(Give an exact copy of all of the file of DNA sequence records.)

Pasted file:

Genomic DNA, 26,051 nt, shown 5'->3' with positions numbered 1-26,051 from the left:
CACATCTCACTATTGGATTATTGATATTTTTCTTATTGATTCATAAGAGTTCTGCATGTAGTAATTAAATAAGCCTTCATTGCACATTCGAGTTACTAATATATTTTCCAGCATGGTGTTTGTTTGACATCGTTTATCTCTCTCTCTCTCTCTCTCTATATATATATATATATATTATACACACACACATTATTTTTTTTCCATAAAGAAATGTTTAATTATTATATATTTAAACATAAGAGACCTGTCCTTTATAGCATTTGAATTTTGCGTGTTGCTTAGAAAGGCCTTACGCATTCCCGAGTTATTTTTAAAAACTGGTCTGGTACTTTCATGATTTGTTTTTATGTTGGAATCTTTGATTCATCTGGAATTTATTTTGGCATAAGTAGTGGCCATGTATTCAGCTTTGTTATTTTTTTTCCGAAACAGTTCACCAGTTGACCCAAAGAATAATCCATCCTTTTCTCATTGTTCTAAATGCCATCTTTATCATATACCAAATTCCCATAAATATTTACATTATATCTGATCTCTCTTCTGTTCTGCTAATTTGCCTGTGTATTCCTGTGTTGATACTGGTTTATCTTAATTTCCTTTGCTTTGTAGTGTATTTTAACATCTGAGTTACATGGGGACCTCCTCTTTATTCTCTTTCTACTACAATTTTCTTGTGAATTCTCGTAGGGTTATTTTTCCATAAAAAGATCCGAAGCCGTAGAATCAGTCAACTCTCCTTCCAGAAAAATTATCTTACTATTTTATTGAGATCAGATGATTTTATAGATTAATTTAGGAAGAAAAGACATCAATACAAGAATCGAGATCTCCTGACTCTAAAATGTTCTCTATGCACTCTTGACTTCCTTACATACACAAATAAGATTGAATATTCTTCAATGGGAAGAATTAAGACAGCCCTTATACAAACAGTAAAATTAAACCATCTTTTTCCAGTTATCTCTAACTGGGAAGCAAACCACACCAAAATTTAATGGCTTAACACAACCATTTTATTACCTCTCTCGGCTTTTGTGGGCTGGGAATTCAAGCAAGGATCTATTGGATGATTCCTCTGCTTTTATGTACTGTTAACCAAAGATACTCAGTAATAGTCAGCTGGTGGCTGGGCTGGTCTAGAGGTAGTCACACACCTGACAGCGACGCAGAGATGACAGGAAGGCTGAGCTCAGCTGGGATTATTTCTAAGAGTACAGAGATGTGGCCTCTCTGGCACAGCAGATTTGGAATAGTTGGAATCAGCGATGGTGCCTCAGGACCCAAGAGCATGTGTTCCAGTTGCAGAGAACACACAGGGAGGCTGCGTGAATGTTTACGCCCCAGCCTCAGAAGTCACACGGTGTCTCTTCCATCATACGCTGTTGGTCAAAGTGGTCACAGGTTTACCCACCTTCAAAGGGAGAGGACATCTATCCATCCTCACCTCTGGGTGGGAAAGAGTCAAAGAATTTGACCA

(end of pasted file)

Genomic DNA, 26,051 nt, shown 5'->3' with positions numbered 1-26,051 from the left:
CACATCTCACTATTGGATTATTGATATTTTTCTTATTGATTCATAAGAGTTCTGCATGTAGTAATTAAATAAGCCTTCATTGCACATTCGAGTTACTAATATATTTTCCAGCATGGTGTTTGTTTGACATCGTTTATCTCTCTCTCTCTCTCTCTCTATATATATATATATATATTATACACACACACATTATTTTTTTTCCATAAAGAAATGTTTAATTATTATATATTTAAACATAAGAGACCTGTCCTTTATAGCATTTGAATTTTGCGTGTTGCTTAGAAAGGCCTTACGCATTCCCGAGTTATTTTTAAAAACTGGTCTGGTACTTTCATGATTTGTTTTTATGTTGGAATCTTTGATTCATCTGGAATTTATTTTGGCATAAGTAGTGGCCATGTATTCAGCTTTGTTATTTTTTTTCCGAAACAGTTCACCAGTTGACCCAAAGAATAATCCATCCTTTTCTCATTGTTCTAAATGCCATCTTTATCATATACCAAATTCCCATAAATATTTACATTATATCTGATCTCTCTTCTGTTCTGCTAATTTGCCTGTGTATTCCTGTGTTGATACTGGTTTATCTTAATTTCCTTTGCTTTGTAGTGTATTTTAACATCTGAGTTACATGGGGACCTCCTCTTTATTCTCTTTCTACTACAATTTTCTTGTGAATTCTCGTAGGGTTATTTTTCCATAAAAAGATCCGAAGCCGTAGAATCAGTCAACTCTCCTTCCAGAAAAATTATCTTACTATTTTATTGAGATCAGATGATTTTATAGATTAATTTAGGAAGAAAAGACATCAATACAAGAATCGAGATCTCCTGACTCTAAAATGTTCTCTATGCACTCTTGACTTCCTTACATACACAAATAAGATTGAATATTCTTCAATGGGAAGAATTAAGACAGCCCTTATACAAACAGTAAAATTAAACCATCTTTTTCCAGTTATCTCTAACTGGGAAGCAAACCACACCAAAATTTAATGGCTTAACACAACCATTTTATTACCTCTCTCGGCTTTTGTGGGCTGGGAATTCAAGCAAGGATCTATTGGATGATTCCTCTGCTTTTATGTACTGTTAACCAAAGATACTCAGTAATAGTCAGCTGGTGGCTGGGCTGGTCTAGAGGTAGTCACACACCTGACAGCGACGCAGAGATGACAGGAAGGCTGAGCTCAGCTGGGATTATTTCTAAGAGTACAGAGATGTGGCCTCTCTGGCACAGCAGATTTGGAATAGTTGGAATCAGCGATGGTGCCTCAGGACCCAAGAGCATGTGTTCCAGTTGCAGAGAACACACAGGGAGGCTGCGTGAATGTTTACGCCCCAGCCTCAGAAGTCACACGGTGTCTCTTCCATCATACGCTGTTGGTCAAAGTGGTCACAGGTTTACCCACCTTCAAAGGGAGAGGACATCTATCCATCCTCACCTCTGGGTGGGAAAGAGTCAAAGAATTTGACCA